And, encircling it in closeness, warmth and calm,
Let it lie still, then stir smooth-softly, and
Tendril by tendril unfold, there on one's hand . . .

One might examine eternity's cross-section
For a second, with slightly more patience, more time for reflection?

A. S. J. Tessimond, The Walls of Glass (Methuen 1934).

Tessimond's poetry is full of references (both approving and disapproving) to the popular culture of his day, and he worked for a time as a copywriter in the advertising business.  He does not hold himself aloof from the modern world, nor does he disparage his fellow denizens.  He knows that we are all in this together.  As in these two poems, he often reflects in a wistful, affecting fashion about what has gone missing from our lives.

                           Empty Room

The clock disserts on punctuation, syntax.
The clock's voice, thin and dry, asserts, repeats.
The clock insists:  a lecturer demonstrating,
Loudly, with finger raised, when the class has gone.

But time flows through the room, light flows through the room
Like someone picking flowers, like someone whistling
Without a tune, like talk in front of a fire,
Like a woman knitting or a child snipping at paper.

A. S. J. Tessimond, Ibid.

Anthony Eyton, "A Kitchen Range" (c. 1984)

Looking back at what I have written in this post, I fear that I sound annoyingly haughty or high-minded on the subject of popular culture.  But, as I said above, I have no complaints.  I am wholly a product of it, it is where I live, and I take the good with the bad.  Please take what I have written as an admonition to myself.  Something along these lines:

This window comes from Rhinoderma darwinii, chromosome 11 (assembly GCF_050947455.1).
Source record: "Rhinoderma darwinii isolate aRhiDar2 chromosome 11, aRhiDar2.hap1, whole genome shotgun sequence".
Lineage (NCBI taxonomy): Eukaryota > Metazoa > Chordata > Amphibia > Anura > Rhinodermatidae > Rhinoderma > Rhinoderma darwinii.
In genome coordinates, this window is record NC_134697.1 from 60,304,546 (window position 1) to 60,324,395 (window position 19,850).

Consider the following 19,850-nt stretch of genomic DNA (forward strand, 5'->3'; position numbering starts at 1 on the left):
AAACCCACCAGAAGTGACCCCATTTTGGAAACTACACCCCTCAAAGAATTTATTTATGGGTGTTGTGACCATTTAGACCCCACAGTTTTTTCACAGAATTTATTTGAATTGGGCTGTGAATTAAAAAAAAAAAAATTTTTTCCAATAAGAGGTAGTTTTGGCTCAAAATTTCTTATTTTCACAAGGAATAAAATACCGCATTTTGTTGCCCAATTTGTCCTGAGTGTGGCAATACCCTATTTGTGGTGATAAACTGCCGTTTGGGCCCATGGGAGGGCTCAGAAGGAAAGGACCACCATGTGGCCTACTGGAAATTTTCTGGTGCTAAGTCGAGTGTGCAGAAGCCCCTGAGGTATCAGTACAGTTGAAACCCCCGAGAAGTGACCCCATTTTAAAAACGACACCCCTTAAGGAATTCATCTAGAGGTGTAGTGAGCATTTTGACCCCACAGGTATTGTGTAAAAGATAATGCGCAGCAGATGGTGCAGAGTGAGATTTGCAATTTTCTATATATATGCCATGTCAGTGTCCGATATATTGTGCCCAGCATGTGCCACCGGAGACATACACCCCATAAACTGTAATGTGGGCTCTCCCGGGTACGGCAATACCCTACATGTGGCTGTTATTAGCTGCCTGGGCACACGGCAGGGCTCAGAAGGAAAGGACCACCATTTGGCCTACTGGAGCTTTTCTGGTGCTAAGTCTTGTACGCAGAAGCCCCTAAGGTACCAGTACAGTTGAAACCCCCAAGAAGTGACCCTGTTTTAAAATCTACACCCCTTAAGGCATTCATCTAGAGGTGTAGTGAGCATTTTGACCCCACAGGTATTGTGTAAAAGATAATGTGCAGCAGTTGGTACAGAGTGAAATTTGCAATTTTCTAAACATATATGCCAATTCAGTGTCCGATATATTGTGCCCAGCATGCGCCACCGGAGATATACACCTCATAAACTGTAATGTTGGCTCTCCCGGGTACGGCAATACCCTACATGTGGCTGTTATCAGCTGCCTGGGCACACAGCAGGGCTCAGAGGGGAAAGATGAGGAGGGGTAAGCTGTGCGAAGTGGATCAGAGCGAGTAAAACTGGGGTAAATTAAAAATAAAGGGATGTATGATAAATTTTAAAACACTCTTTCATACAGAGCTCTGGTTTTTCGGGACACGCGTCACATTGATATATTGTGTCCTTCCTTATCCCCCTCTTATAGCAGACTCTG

"Some think that sloth, one of the capital sins, means ordinary laziness," I began.  "Sticking in the mud.  Sleeping at the switch.  But sloth has to cover a great deal of despair.  Sloth is really a busy condition, hyperactive.  This activity drives off the wonderful rest or balance without which there can be no poetry or art or thought -- none of the highest human functions.  These slothful sinners are not able to acquiesce in their own being, as some philosophers say.  They labor because rest terrifies them.  The old philosophy distinguished between knowledge achieved by effort (ratio) and knowledge received (intellectus) by the listening soul that can hear the essence of things and comes to understand the marvelous.  But this calls for unusual strength of soul.  The more so since society claims more and more and more of your inner self and infects you with its restlessness.  It trains you in distraction, colonizes consciousness as fast as consciousness advances.  The true poise, that of contemplation or imagination, sits right on the border of sleep and dreaming."